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Pronoun Use among Caregivers of People Living with Dementia: Associations with Dementia Severity Using Text Analysis of a Natural Language Sample

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Family caregivers of persons living with dementia (PLWDs) have extensive social, physical, emotional, and financial responsibilities. However, less is known about the relationship and interpersonal connection between caregivers and PLWDs. We examined caregiver pronoun use, as an index of the connection between the caregiver and PLWD and its associations with the caregiver's and PLWD's health and well-being.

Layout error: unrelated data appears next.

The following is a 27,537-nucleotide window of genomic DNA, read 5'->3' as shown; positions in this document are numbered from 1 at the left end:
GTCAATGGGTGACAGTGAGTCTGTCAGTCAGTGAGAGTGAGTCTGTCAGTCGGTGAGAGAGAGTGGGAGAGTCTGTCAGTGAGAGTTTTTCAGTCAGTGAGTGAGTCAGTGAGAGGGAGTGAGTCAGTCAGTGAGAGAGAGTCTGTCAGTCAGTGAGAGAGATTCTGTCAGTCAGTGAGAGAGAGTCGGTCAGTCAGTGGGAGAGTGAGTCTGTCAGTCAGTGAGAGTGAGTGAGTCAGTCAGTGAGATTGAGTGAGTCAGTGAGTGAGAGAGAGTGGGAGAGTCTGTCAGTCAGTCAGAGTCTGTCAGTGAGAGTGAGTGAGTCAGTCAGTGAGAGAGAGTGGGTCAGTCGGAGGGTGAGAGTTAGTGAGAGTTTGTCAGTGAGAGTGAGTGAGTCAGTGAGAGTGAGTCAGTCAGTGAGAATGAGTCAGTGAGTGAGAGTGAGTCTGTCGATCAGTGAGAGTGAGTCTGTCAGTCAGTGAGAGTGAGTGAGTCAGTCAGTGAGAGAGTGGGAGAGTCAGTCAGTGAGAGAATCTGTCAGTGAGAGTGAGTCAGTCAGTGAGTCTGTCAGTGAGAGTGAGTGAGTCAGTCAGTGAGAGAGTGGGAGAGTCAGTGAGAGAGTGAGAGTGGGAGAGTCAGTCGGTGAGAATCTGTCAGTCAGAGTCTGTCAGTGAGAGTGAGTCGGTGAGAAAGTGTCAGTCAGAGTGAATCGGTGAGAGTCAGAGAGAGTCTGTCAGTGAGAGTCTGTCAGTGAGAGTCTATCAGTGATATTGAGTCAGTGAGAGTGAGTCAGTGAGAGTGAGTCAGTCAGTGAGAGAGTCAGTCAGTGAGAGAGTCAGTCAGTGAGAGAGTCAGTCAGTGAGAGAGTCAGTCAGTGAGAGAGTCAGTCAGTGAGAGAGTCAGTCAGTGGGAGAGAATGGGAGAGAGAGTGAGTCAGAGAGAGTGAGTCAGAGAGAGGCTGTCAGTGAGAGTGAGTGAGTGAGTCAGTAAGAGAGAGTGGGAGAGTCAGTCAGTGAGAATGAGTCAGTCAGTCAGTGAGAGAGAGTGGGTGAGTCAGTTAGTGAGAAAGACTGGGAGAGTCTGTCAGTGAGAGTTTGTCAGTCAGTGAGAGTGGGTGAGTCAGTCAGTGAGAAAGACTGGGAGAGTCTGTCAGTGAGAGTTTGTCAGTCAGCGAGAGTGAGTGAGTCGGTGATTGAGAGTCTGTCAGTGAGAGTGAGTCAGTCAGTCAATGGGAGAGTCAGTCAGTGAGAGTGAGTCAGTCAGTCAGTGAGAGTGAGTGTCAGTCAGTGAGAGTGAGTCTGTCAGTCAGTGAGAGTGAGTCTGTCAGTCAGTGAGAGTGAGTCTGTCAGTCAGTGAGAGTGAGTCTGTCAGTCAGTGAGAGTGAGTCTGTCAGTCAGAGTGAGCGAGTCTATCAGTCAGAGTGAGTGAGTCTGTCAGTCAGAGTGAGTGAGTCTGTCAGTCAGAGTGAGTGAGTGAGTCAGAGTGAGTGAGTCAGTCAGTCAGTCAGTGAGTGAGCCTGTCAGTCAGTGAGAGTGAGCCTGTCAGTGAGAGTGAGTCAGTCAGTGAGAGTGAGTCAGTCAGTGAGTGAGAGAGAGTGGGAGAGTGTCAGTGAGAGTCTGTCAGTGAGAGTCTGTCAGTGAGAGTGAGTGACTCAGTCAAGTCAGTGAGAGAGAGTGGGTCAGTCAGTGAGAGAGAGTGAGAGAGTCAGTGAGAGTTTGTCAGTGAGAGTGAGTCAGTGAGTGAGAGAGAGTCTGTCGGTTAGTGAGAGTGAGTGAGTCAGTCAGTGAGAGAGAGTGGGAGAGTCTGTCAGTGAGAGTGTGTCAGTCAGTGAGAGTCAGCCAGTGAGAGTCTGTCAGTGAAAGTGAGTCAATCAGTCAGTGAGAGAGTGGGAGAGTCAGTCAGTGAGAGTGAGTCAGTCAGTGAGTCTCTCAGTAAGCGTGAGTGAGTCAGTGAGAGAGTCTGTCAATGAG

Caregivers of PLWDs (N = 320) were asked to describe a recent time they felt connected to the PLWD in their care. Responses were transcribed and coded to quantify pronoun use by category (we-pronouns, I-pronouns, and they-pronouns). Caregivers also reported on their depression, burden, and the PLWD's dementia severity and marital satisfaction. Sixty-eight caregivers repeated the same survey 24 months after the initial survey.


Caregivers used less we-pronouns when the PLWD's dementia was more severe, at both timepoints. Spousal caregivers used more we-pronouns and less I- and they-pronouns than nonspousal caregivers. There was an interaction between spousal relationship and dementia severity, such that spousal caregivers exhibited a stronger negative association between dementia severity and we-pronoun use. There were no associations between pronoun category and caregiver burden or depression.


Caregivers may feel increasingly disconnected from the PLWD as their dementia becomes more severe, as reflected by less we-pronoun usage. This study highlights the opportunity to explore relationship connection through text analysis.

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